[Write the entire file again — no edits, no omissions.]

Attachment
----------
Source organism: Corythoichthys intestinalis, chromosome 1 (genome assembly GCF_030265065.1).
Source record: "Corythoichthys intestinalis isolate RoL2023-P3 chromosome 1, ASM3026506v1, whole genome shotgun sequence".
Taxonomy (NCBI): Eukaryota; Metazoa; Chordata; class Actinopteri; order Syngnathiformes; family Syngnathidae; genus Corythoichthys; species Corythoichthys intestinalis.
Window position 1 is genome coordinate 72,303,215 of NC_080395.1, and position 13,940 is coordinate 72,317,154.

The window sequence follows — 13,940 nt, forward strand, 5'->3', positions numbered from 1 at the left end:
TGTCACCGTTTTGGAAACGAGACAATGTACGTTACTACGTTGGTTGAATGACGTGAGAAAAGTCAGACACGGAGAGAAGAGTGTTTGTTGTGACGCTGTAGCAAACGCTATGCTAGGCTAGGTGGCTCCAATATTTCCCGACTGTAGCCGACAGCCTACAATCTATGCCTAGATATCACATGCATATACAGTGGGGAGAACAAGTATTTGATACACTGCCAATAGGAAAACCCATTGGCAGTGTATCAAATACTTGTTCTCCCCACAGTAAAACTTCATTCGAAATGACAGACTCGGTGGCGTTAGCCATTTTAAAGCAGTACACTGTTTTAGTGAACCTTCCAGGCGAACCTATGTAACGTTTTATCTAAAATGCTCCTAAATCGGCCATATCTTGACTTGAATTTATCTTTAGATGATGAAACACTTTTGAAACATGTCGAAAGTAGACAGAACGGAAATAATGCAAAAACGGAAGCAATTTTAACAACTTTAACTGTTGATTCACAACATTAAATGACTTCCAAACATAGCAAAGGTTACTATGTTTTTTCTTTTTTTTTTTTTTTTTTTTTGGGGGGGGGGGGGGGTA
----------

Source organism: Corythoichthys intestinalis, chromosome 1 (genome assembly GCF_030265065.1).
Source record: "Corythoichthys intestinalis isolate RoL2023-P3 chromosome 1, ASM3026506v1, whole genome shotgun sequence".
Taxonomy (NCBI): Eukaryota; Metazoa; Chordata; class Actinopteri; order Syngnathiformes; family Syngnathidae; genus Corythoichthys; species Corythoichthys intestinalis.
Window position 1 is genome coordinate 72,303,215 of NC_080395.1, and position 13,940 is coordinate 72,317,154.

The window sequence follows — 13,940 nt, forward strand, 5'->3', positions numbered from 1 at the left end:
TGTCACCGTTTTGGAAACGAGACAATGTACGTTACTACGTTGGTTGAATGACGTGAGAAAAGTCAGACACGGAGAGAAGAGTGTTTGTTGTGACGCTGTAGCAAACGCTATGCTAGGCTAGGTGGCTCCAATATTTCCCGACTGTAGCCGACAGCCTACAATCTATGCCTAGATATCACATGCATATACAGTGGGGAGAACAAGTATTTGATACACTGCCAATAGGAAAACCCATTGGCAGTGTATCAAATACTTGTTCTCCCCACAGTAAAACTTCATTCGAAATGACAGACTCGGTGGCGTTAGCCATTTTAAAGCAGTACACTGTTTTAGTGAACCTTCCAGGCGAACCTATGTAACGTTTTATCTAAAATGCTCCTAAATCGGCCATATCTTGACTTGAATTTATCTTTAGATGATGAAACACTTTTGAAACATGTCGAAAGTAGACAGAACGGAAATAATGCAAAAACGGAAGCAATTTTAACAACTTTAACTGTTGATTCACAACATTAAATGACTTCCAAACATAGCAAAGGTTACTATGTTTTTTCTTTTTTTTTTTTTTTTTTTTTGGGGGGGGGGGGGGGTA